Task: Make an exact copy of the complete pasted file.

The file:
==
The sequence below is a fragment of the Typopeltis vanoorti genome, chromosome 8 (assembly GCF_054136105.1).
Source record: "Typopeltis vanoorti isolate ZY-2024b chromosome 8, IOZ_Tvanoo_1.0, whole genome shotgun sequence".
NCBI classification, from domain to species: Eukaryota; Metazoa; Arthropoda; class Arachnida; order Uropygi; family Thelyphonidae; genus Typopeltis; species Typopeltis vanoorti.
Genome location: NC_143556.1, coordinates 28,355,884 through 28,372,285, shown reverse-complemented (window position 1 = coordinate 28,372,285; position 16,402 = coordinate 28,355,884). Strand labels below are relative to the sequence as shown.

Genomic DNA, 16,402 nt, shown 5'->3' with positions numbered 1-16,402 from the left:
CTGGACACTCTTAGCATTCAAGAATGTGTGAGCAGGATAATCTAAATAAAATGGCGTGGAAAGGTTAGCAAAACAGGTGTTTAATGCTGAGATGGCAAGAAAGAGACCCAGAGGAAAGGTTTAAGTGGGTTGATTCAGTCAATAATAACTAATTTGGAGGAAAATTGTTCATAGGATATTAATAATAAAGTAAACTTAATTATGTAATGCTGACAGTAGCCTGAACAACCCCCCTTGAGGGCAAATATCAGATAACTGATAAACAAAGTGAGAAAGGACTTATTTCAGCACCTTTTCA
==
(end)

The sequence below is a fragment of the Typopeltis vanoorti genome, chromosome 8 (assembly GCF_054136105.1).
Source record: "Typopeltis vanoorti isolate ZY-2024b chromosome 8, IOZ_Tvanoo_1.0, whole genome shotgun sequence".
NCBI classification, from domain to species: Eukaryota; Metazoa; Arthropoda; class Arachnida; order Uropygi; family Thelyphonidae; genus Typopeltis; species Typopeltis vanoorti.
Genome location: NC_143556.1, coordinates 28,355,884 through 28,372,285, shown reverse-complemented (window position 1 = coordinate 28,372,285; position 16,402 = coordinate 28,355,884). Strand labels below are relative to the sequence as shown.

Genomic DNA, 16,402 nt, shown 5'->3' with positions numbered 1-16,402 from the left:
CTGGACACTCTTAGCATTCAAGAATGTGTGAGCAGGATAATCTAAATAAAATGGCGTGGAAAGGTTAGCAAAACAGGTGTTTAATGCTGAGATGGCAAGAAAGAGACCCAGAGGAAAGGTTTAAGTGGGTTGATTCAGTCAATAATAACTAATTTGGAGGAAAATTGTTCATAGGATATTAATAATAAAGTAAACTTAATTATGTAATGCTGACAGTAGCCTGAACAACCCCCCTTGAGGGCAAATATCAGATAACTGATAAACAAAGTGAGAAAGGACTTATTTCAGCACCTTTTCA